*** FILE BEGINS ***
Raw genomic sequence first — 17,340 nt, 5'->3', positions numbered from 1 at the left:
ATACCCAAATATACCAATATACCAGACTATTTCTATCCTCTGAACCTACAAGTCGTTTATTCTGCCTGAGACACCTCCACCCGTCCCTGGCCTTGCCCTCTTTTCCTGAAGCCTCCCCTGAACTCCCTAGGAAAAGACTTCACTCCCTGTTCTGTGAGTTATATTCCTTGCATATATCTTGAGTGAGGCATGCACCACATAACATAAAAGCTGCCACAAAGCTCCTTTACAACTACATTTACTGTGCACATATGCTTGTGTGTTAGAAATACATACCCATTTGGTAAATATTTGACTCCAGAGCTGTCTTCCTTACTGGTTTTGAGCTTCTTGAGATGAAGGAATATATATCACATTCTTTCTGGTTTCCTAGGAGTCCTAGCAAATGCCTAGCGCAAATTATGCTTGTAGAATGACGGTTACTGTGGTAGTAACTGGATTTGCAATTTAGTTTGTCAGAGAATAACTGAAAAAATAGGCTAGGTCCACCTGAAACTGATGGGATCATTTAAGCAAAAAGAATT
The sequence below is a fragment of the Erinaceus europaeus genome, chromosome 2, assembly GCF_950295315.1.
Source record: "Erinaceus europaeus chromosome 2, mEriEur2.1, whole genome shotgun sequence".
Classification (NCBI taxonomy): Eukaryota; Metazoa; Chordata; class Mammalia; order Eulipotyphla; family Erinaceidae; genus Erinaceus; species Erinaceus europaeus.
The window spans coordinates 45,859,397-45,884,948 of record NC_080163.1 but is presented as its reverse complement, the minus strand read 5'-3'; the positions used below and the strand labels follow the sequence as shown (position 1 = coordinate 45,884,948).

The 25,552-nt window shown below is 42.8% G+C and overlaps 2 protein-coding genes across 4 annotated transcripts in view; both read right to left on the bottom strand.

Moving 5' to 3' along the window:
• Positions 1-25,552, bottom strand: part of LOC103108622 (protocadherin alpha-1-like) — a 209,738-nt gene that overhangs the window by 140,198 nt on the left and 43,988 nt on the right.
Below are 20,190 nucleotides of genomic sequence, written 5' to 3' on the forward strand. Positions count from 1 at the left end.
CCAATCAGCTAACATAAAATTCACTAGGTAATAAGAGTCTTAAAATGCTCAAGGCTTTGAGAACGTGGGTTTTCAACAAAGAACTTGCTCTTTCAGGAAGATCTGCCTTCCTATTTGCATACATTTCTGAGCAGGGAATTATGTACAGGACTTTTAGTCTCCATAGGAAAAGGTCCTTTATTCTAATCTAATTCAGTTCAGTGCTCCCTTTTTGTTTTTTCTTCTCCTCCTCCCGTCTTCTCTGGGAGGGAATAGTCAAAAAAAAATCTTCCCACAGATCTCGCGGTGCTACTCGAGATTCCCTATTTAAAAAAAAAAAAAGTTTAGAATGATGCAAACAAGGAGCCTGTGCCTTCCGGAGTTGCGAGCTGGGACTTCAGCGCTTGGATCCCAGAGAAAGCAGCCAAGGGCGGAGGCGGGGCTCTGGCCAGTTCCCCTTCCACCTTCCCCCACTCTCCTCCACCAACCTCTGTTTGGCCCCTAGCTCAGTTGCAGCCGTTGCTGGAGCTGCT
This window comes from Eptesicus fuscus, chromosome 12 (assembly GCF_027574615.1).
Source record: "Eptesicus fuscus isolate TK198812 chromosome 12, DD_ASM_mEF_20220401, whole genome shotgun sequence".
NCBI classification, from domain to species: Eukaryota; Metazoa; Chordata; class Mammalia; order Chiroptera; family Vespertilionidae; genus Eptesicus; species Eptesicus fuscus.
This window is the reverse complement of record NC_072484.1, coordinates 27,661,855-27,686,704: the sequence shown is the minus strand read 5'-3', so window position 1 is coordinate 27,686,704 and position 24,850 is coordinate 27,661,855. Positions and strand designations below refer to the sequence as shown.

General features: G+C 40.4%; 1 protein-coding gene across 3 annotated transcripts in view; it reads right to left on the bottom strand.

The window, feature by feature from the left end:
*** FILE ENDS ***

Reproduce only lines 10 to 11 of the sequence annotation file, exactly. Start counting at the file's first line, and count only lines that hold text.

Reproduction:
Below are 20,190 nucleotides of genomic sequence, written 5' to 3' on the forward strand. Positions count from 1 at the left end.
CCAATCAGCTAACATAAAATTCACTAGGTAATAAGAGTCTTAAAATGCTCAAGGCTTTGAGAACGTGGGTTTTCAACAAAGAACTTGCTCTTTCAGGAAGATCTGCCTTCCTATTTGCATACATTTCTGAGCAGGGAATTATGTACAGGACTTTTAGTCTCCATAGGAAAAGGTCCTTTATTCTAATCTAATTCAGTTCAGTGCTCCCTTTTTGTTTTTTCTTCTCCTCCTCCCGTCTTCTCTGGGAGGGAATAGTCAAAAAAAAATCTTCCCACAGATCTCGCGGTGCTACTCGAGATTCCCTATTTAAAAAAAAAAAAAGTTTAGAATGATGCAAACAAGGAGCCTGTGCCTTCCGGAGTTGCGAGCTGGGACTTCAGCGCTTGGATCCCAGAGAAAGCAGCCAAGGGCGGAGGCGGGGCTCTGGCCAGTTCCCCTTCCACCTTCCCCCACTCTCCTCCACCAACCTCTGTTTGGCCCCTAGCTCAGTTGCAGCCGTTGCTGGAGCTGCT